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Abusive behavior can be stopped

Tim Mcguire United Feature Syndicate

“We reap what we sow” is both a biblical mandate and a gardeners’ warning. My e-mail makes it clear to me it is also the reality in workplace culture. When bad behavior is tolerated, it becomes a dangerous cultural norm.

A nurse in the troubled health care industry complained in her e-mail: “I have been screamed at, thrown at, had doors slammed in my face, (been) belittled and humiliated. My colleagues suffer the same abuse, but nobody wants to step up to the plate and report this behavior because they feel nothing will change and it’s ‘just part of the job.”’

Management is obviously well aware of the problem because the nurse says, “At my first job interview I was asked if I could tolerate ‘yelling once in awhile’ since the surgeons were under such pressure while a patient was under anesthesia.” She adds the administration “hesitates to discipline doctors because they are the ones who bring in the patients and provide financial security for the hospital.”

And the behavior is bound to continue because nobody at the top is willing to stop it and the victims of the abuse are convinced they have to put up with it.

A supervisor at a retail store wrote in response to one of my columns: “I have been spoken to and shown very little respect by some veterans and managers in this store. I have always prided myself on taking the proverbial high road and thickening my skin. … I often feel under attack and undermined at every turn. Corporate HR is aware of the problems and feels that these things will change (with new supervision at the top.)”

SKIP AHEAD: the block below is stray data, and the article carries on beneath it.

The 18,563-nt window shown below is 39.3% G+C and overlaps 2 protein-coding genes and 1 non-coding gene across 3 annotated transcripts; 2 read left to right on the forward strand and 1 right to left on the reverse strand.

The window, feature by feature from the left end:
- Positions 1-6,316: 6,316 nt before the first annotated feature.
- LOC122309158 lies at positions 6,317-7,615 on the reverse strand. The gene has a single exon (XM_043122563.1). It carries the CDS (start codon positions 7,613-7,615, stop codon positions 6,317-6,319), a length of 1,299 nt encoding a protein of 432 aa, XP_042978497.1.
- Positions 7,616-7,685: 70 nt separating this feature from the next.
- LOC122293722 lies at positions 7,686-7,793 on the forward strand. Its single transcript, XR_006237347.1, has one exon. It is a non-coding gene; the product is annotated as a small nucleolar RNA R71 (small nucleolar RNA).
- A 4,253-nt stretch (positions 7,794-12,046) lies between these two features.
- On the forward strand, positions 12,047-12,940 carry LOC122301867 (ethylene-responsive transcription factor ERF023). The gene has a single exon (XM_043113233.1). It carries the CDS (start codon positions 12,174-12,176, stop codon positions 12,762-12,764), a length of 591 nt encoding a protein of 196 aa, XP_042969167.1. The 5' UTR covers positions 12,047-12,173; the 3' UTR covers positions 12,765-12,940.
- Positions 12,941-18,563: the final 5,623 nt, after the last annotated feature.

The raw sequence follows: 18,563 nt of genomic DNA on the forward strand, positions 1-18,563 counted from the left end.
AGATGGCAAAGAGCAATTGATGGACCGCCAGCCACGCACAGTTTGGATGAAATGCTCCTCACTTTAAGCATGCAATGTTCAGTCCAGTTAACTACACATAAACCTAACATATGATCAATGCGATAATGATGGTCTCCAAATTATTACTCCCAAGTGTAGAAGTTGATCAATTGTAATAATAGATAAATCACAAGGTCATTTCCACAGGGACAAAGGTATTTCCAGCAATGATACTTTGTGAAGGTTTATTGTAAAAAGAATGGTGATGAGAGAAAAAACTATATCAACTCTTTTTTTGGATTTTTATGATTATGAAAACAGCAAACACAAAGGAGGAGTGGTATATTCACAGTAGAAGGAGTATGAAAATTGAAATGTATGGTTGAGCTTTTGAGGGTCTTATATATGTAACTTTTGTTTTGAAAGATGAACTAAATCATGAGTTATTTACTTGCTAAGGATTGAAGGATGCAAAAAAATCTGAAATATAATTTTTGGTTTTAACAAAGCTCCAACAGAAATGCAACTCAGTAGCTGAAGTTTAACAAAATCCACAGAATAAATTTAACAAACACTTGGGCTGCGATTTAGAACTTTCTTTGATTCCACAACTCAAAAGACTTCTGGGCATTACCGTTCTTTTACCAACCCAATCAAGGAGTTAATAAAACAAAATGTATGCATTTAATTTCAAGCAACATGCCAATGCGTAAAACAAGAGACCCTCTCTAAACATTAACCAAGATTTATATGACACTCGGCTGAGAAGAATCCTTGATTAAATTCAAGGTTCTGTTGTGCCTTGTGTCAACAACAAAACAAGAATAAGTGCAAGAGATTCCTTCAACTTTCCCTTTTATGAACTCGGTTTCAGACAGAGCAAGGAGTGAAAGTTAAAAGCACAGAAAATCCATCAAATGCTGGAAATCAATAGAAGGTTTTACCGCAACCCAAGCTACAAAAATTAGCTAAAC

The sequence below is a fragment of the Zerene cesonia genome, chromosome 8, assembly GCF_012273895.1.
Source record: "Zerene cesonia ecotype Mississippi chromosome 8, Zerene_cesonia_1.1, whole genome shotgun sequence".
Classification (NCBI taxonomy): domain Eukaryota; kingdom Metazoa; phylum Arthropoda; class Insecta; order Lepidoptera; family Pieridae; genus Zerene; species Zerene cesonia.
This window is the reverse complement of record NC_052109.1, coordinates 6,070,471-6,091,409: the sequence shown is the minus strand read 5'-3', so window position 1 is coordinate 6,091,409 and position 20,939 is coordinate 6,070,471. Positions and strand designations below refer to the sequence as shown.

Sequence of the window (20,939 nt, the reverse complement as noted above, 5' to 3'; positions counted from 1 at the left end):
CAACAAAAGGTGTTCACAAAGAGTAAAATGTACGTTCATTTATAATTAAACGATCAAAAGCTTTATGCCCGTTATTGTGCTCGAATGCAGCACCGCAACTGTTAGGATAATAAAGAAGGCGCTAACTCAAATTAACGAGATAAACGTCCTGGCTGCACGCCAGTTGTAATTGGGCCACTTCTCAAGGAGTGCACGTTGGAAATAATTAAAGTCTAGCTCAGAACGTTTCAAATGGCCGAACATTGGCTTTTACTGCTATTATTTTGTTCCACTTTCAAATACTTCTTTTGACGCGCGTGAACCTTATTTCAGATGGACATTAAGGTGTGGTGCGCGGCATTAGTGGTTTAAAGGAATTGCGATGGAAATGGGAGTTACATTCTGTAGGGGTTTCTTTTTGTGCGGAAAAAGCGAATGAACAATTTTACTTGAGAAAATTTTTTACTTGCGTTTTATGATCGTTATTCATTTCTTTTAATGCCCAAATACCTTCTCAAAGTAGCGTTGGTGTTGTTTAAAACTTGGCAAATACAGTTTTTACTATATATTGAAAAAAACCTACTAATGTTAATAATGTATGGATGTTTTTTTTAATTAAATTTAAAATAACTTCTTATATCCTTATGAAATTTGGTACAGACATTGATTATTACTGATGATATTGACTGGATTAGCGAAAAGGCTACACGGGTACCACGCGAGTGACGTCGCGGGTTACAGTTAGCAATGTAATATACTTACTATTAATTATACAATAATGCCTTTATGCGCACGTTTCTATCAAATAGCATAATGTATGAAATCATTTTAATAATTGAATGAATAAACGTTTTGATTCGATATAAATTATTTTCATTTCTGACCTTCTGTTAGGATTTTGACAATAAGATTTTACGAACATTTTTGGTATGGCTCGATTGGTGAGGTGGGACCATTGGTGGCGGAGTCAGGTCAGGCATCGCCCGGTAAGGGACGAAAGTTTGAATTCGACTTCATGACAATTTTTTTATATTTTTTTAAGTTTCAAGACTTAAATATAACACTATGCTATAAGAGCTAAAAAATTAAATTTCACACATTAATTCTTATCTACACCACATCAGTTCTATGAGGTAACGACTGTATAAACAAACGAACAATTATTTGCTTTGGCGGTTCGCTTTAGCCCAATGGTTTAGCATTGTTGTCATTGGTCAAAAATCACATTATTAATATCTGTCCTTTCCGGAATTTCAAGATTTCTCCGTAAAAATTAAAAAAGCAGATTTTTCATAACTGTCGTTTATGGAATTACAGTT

The e-mailer then posed this question for me, “At what point are we as a company setting a ‘social norm’ by tolerating and essentially condoning meanness?”

I wrote back: “You are setting a cultural norm every time an act like this occurs and nobody gets called on it. A new boss is going to be saddled with this problem and it won’t get any better until it is clear the negative won’t be tolerated. I do not agree with the advice from corporate HR. The back-talking and gossip should be stopped in its tracks or the store is going to go through many more bosses.”

Problems involving disrespect, anger and insensitivity don’t go away just because you might wish them away or because a new boss shows up on the scene. They only go away when firm boundaries are set and people who cross those boundaries are disciplined.

The aberrant behavior in the hospital and in that retail store did not start yesterday. Over a long period of time a “cultural norm” of meanness has been allowed to develop and fester. Somewhere along the line, it became apparent to offenders that the door slamming, the threats, the back-talking and the gossip would go unaddressed by leadership.

In many workplaces with this kind of culture the behavior often starts at the top. The lack of respect for people, the bully tactics and the meanness are modeled by bosses. Just as often, employees see this behavior take place right in front of managers and supervisors so they assume it is OK.

The hospital administration and the corporate HR department in these two cases would likely express shock and amazement if a violent act occurred in the workplace this week. In fact, many violent acts result from exactly this kind of behavior.

Encouraging a healthy, problem-solving workplace will create better work performance, less turnover and happier employees and those are important goals. But it is crucial for employers to realize that it is so important to develop zero tolerance for these behaviors simply to protect everyone in the workplace. Mean-spirited, rude, and disrespectful workplaces can quickly become violent workplaces.

Tip for your search: In a healthy workplace boundaries are well-understood. When those boundaries are violated do not assume it is being tolerated. Report it and document the fact you reported it with a formal note. But this is the most important tip: make sure you are not the gossiper and backbiter.

Resource for your search: “Get Them on Your Side” by Samuel B. Bacharach (Platinum Press, 2005)

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